|David Marshall to present first faculty lecture Oct. 10|
The inaugural talk in the Faculty Lecture Series will be delivered by English and Peace Studies Professor David Marshall Tuesday, Oct. 10. His talk, "Editing: Discovering Windows into the Structure of the Human Mind," is scheduled to begin at 4:30 p.m. at the North Dakota Museum of Art. A 4 p.m. reception will precede the talk, which is free and open to the public.
Language often reflects the cultures and lifestyles of those who employ them. What one may not realize is their language of choice might affect their perception of the world around them. Marshall’s lecture will explore the intricate world of linguistics and reveal how everyday sentences mirror the inner workings of the human mind. “Grammar is not about language only,” said Marshall. “It illustrates how we think and not think, how we grasp ideas and how we miss them.”
“Syntactical structures in our language and minds echo larger structure in society and reality,” explains Marshall, “since all languages are structured hierarchically, we shouldn’t be surprised to see society structured the same way.”
The Faculty Lecture Series is planned by a committee of Chester Fritz Distinguished Professors, who hold UND’s highest faculty honor, and is funded by the Office of the President.
David Marshall’s extensive list of publications, special lectures, and awards offer a mere glimpse into this three-time Fulbright scholar’s stellar accomplishments. He has been noted as the Fulbright Scholarship program’s first professor of linguistics in China, where from 1986-87 he taught grammar, the history of English, semantics, and lectured at many Chinese universities. He also taught courses in politics of language and American culture and civilization from 1993-94 as a Fulbright Professor at Eötvos Loránd University of Hungary in Budapest. While in Hungary, the Fulbright program also sent him on short lecture trips to Berlin and Mainz, Germany and Rabat, Morocco. He was invited back to lecture at the World Fulbright Fiftieth Anniversary Conference in Budapest in 1996.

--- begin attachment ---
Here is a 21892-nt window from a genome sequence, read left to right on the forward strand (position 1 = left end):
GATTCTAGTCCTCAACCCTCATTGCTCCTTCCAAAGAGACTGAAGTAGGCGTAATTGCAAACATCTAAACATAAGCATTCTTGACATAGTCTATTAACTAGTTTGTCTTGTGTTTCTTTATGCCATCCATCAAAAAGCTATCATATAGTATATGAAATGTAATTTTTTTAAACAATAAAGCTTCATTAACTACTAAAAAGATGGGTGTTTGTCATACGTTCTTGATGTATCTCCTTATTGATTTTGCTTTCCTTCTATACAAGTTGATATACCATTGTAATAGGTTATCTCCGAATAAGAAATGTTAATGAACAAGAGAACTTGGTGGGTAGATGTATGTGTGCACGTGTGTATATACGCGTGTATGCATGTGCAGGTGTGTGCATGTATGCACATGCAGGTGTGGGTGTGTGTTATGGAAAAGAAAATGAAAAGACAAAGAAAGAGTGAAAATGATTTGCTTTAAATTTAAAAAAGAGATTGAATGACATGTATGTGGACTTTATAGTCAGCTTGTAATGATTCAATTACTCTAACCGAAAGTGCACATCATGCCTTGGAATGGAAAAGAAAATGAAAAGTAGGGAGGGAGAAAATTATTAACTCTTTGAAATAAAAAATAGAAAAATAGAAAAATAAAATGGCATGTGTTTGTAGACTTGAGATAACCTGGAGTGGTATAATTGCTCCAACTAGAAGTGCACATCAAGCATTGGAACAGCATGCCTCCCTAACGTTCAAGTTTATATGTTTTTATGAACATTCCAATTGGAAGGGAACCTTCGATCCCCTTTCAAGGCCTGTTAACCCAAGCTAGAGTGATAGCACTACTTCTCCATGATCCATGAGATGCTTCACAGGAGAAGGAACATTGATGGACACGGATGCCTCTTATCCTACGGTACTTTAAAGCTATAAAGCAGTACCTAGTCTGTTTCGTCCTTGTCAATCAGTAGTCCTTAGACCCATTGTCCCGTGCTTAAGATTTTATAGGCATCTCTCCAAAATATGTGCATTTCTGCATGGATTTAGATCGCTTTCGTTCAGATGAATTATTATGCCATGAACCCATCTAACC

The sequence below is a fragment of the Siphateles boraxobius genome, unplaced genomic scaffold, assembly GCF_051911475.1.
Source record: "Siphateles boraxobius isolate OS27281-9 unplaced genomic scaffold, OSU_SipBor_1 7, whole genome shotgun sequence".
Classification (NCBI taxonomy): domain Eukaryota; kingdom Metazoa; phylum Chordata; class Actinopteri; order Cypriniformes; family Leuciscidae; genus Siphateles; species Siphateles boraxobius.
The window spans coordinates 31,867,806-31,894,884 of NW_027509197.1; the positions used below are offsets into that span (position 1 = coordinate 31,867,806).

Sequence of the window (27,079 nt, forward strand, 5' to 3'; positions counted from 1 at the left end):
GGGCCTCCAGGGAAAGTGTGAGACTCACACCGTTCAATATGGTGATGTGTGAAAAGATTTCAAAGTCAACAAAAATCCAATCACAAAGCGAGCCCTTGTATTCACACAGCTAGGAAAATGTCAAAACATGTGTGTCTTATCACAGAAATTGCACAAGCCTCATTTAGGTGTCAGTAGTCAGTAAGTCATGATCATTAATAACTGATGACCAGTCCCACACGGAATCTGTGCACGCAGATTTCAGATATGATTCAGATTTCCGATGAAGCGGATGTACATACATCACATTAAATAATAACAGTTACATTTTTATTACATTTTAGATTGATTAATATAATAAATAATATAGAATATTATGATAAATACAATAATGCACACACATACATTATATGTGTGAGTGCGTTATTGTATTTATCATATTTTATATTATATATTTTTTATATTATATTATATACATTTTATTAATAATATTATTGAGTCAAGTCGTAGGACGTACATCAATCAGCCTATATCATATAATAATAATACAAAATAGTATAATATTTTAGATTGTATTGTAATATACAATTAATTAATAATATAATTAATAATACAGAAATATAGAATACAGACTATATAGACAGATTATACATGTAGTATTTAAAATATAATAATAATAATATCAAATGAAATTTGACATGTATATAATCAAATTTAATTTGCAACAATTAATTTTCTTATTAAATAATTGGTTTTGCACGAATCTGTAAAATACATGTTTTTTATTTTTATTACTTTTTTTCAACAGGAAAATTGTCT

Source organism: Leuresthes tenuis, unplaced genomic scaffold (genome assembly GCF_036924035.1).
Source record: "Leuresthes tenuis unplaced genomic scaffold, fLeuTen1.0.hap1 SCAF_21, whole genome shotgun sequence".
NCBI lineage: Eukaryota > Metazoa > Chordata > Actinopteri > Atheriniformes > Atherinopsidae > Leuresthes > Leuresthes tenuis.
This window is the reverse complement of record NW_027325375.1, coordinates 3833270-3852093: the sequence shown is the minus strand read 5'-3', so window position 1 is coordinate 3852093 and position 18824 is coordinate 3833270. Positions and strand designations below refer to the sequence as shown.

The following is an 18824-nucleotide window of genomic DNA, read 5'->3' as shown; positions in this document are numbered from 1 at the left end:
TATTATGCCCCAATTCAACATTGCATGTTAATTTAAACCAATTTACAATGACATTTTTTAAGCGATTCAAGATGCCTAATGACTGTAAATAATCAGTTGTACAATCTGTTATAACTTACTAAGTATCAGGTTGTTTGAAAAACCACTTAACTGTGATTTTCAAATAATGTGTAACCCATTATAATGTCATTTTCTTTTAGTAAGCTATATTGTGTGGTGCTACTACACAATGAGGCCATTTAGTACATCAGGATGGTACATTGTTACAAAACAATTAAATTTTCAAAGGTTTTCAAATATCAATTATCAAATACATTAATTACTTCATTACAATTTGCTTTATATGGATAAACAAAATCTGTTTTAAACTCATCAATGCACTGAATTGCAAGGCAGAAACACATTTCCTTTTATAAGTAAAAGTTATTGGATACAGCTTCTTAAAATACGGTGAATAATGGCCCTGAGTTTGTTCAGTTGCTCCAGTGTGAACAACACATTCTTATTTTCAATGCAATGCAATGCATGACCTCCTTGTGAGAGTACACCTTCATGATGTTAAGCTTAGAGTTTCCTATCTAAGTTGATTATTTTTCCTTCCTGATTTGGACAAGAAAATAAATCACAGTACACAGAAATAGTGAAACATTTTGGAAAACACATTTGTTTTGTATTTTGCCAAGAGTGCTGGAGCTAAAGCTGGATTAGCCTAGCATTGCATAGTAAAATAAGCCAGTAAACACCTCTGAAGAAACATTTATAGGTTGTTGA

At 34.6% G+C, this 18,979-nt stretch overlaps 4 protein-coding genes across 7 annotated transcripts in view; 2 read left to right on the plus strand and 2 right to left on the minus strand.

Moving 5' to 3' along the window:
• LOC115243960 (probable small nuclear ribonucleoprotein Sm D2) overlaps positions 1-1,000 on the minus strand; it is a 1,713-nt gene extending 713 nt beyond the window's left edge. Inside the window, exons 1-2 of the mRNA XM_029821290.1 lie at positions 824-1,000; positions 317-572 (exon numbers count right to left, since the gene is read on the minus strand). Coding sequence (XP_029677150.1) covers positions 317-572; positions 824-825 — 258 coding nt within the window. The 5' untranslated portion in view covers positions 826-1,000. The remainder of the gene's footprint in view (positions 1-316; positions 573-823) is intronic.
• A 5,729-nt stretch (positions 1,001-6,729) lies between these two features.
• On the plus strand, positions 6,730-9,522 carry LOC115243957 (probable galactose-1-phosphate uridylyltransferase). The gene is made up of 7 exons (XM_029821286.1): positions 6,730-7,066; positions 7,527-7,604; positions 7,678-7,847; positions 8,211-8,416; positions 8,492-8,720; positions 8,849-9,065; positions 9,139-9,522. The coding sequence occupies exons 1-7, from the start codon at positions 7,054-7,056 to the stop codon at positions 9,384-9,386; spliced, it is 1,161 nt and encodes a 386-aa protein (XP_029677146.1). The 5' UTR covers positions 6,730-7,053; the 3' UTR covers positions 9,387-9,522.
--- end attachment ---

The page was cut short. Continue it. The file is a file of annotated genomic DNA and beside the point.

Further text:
In 2001, Marshall served his third term as a Fulbright professor in Veliko Turnovo, Bulgaria. In 2002, he was invited back to Bulgaria to teach in the first Fulbright International Summer Institute and to address the fifth Fulbright Commission Conference in Sofia. His talk, “The Fulbright Experience from the Perspective of Three Decades: Unexpected Gains for Freedom,” was later printed in the Fulbright Newsletter. Since completing his Fulbright professorships, Marshall has hosted four foreign Fulbright scholars at UND.
Marshall’s repertoire also includes three terms as a National Endowment for the Humanities (NEH) visiting scholar. Two of his NEH scholar terms were spent at Stanford University, once in medieval literature and once in sociolinguistics. His third term was served at the University of Wisconsin, Madison in political science. He also completed a term at Duke University as a Lilly Scholar in Chaucer, and a visiting professorship in English at the University of Arizona in Tucson.
Before entering the field of academia, Marshall spent some time as a journalist in New York and then editor-in-chief for Pilgrim Press, where he was responsible for administrative duties and coordinating aspects of production, finance, promotion and sales between Boston, New York, and Philadelphia for more than 12 non-fiction trade books per year. Marshall himself has co-authored two published articles, one with the late UND law professor Randy Lee called “Shooting Themselves in the Foot: Consequences of English-only Supporters Going to Law,” which appeared in Language Ideologies: Critical Perspectives of the English Only Movement. His second article, “Overcoming Minority Language Policy Failure: the Case for Bulgaria and the Balkans” was co-authored by Angel Angelov and published this summer in the International Journal of the Sociology of Language, where he serves on the editorial board.
David Marshall also served with the United States Marine Corps, an experience he often refers to when teaching the poetry of war and peace. He received his undergraduate degree at Texas Christian University in Fort Worth, a Master of Divinity from Union Theological Seminary, New York and his Ph.D in linguistics from New York University.
Marshall is married to Ruth Brockert Marshall. Together they have two sons, Michael and Nathan, the latter a UND graduate.